San Diego State University Higher Levels of Life Satisfaction Lab Report

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Lab 12: Results Section—

Objectives for Lab 12:

  • Restate your hypotheses
  • Test your hypotheses with the appropriate statistic
    • Run a t-test in SPSS
    • Run a correlation in SPSS

Outline for Results Section

Read and complete this outline prior to starting the lab. You may write in fragments (words, phrases) or in complete sentences. Please note that thinking about paper construction and outlining your thoughts will aid in writing each section of your lab report, so take advantage of this process!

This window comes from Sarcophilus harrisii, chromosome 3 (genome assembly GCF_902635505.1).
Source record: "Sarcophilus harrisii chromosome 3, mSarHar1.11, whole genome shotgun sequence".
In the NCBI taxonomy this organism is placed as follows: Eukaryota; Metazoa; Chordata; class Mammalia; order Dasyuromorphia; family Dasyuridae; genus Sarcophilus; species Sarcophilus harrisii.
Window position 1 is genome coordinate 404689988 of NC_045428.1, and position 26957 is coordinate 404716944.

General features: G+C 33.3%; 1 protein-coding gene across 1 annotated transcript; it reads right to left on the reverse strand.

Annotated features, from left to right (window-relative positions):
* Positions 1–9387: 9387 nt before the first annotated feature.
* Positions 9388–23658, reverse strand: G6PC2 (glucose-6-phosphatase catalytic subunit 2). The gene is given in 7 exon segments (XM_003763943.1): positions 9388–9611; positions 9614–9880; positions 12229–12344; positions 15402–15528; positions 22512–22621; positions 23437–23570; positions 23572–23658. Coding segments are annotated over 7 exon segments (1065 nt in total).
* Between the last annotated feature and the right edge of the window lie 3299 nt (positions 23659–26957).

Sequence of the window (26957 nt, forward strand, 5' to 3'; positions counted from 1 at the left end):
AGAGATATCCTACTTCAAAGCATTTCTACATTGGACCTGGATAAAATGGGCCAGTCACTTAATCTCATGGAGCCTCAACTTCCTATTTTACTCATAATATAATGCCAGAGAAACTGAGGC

Restate your group difference hypothesis

  • “It was hypothesized…”

Report your results

  • Describe the relationship between your two variables of interest.
  • Report your statistics correctly.
  • If you did not find statistically significant results…
    • You are done. Stop here.
  • If you found statistically significant results…
    • Follow up with descriptive information elaborating further
    • Follow up with a figure “showing” those results and make reference to it (e.g., “As seen in Figure 1…”).

Restate your correlational hypothesis

  • “It was hypothesized…”

Report your results

  • Describe the relationship between your two variables of interest.
  • Report your statistics correctly.
  • If you did not find statistically significant results…
    • You are done. Stop here.
  • If you found statistically significant results…
    • Follow up with descriptive information elaborating further
    • Follow up with a figure “showing” those results and make reference to it (e.g., “As seen in Figure 1…”).